WSJ: Dante For Easter
That’s a great View From Your Table, sent by a friend in River Ridge, Louisiana, featuring my Wall Street Journal cover story this morning about Dante. You can’t get the WSJ in St. Francisville, so this is the first I’ve seen of the art the Journal put with my piece. Knocked my socks off.
I’ve had a number of e-mails from Journal readers curious to know which translation of the Commedia I would recommend. I’m partial to the Hollander and Musa translations, though if you get the Hollander, which is the academic standard, be aware that the notes are exhaustive — really overwhelming to the lay reader. That’s not a complaint, really, but it is to say that for someone coming to the text for the first time, they can be daunting. Mark Musa’s translation has more accessible notes — and it cannot be stated strongly enough how important it is to have good notes to explain references — but if you go with his translation, buy them separately; The Portable Dante gives you the Musa translation, but with a bare minimum of his notes. I’ve been impressed by the Durling/Martinez translation as well. Esolen’s is also good, but the style is not as simple as the others I’ve recommended. Be very careful with Dorothy Sayers. Her notes are spectacular, but she tries to make the English do things it can’t do, and the whole thing is a mess, at least to me. John Ciardi has a lot of Dante’s musicality, but I prefer the directness and lucidity of the more contemporary translations. The thing you have to keep in mind, though, is that you should choose the translation that sounds best in your ear. You will be spending a lot of time with that voice, so it had better be one that’s a good fit.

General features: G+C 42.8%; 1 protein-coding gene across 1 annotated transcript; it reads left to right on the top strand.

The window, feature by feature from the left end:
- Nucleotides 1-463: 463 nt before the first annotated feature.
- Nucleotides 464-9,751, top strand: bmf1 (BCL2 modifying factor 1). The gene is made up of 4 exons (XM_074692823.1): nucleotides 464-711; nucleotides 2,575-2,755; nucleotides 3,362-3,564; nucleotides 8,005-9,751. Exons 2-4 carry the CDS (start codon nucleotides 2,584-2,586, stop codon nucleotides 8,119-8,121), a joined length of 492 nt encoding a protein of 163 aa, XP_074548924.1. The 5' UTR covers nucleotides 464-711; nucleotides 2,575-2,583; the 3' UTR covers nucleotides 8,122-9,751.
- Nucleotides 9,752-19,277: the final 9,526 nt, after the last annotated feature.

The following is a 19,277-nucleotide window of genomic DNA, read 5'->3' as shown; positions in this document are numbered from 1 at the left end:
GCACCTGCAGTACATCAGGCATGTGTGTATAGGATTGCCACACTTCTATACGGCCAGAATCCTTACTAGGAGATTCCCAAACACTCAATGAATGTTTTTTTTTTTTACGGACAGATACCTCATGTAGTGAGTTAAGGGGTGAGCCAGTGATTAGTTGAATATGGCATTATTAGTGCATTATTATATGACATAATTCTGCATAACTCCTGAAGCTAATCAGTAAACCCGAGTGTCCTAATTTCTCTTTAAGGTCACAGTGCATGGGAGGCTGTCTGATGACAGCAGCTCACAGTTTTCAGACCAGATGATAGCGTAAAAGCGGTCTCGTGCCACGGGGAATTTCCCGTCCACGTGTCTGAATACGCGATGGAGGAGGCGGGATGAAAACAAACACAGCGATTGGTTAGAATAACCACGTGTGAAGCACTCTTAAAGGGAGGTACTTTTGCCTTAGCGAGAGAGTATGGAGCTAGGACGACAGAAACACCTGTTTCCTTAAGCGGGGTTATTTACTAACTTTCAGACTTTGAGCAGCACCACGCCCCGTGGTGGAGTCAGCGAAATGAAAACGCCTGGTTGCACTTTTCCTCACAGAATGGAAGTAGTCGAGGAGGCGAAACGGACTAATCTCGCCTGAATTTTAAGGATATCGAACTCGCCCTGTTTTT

Below, I’m republishing the text of a note I posted yesterday, when the Journal first put my story online. Many Journal readers first encountered it in the print edition, and may not have seen this yesterday. Regular readers of this blog who would like to re-read the Purgatorio blogging may enjoy having all the links in one place:
Welcome readers of my Wall Street Journal essay about how Dante saved my life. If you want to read a longer, more in-depth version, check out my cover story from the current issue of TAC. If you’re interested in looking in on the Lenten blogging pilgrimage through Purgatorio, here are links to those entries:
Canto I, Canto II, Canto III, Canto IV, Canto V, Canto VI, Canto VII, Canto VIII, Canto IX, Canto X, Canto XI, Canto XII, Canto XIII, Canto XIV, Canto XV, Canto XVI, Canto XVII, Canto XVIII, Canto XIX, Canto XX, Canto XXI, Canto XXII and Canto XXIII, Canto XXIV, Canto XXV, Canto XXVI, Canto XXVII, Canto XXVIII, Canto XXIX, Canto XXX, Canto XXXI, Canto XXXII, Canto XXXIII.
If you only have time for a few entries, my remarks on cantos VII, IX, XI, XIV, and XXVII are my favorites of the bunch.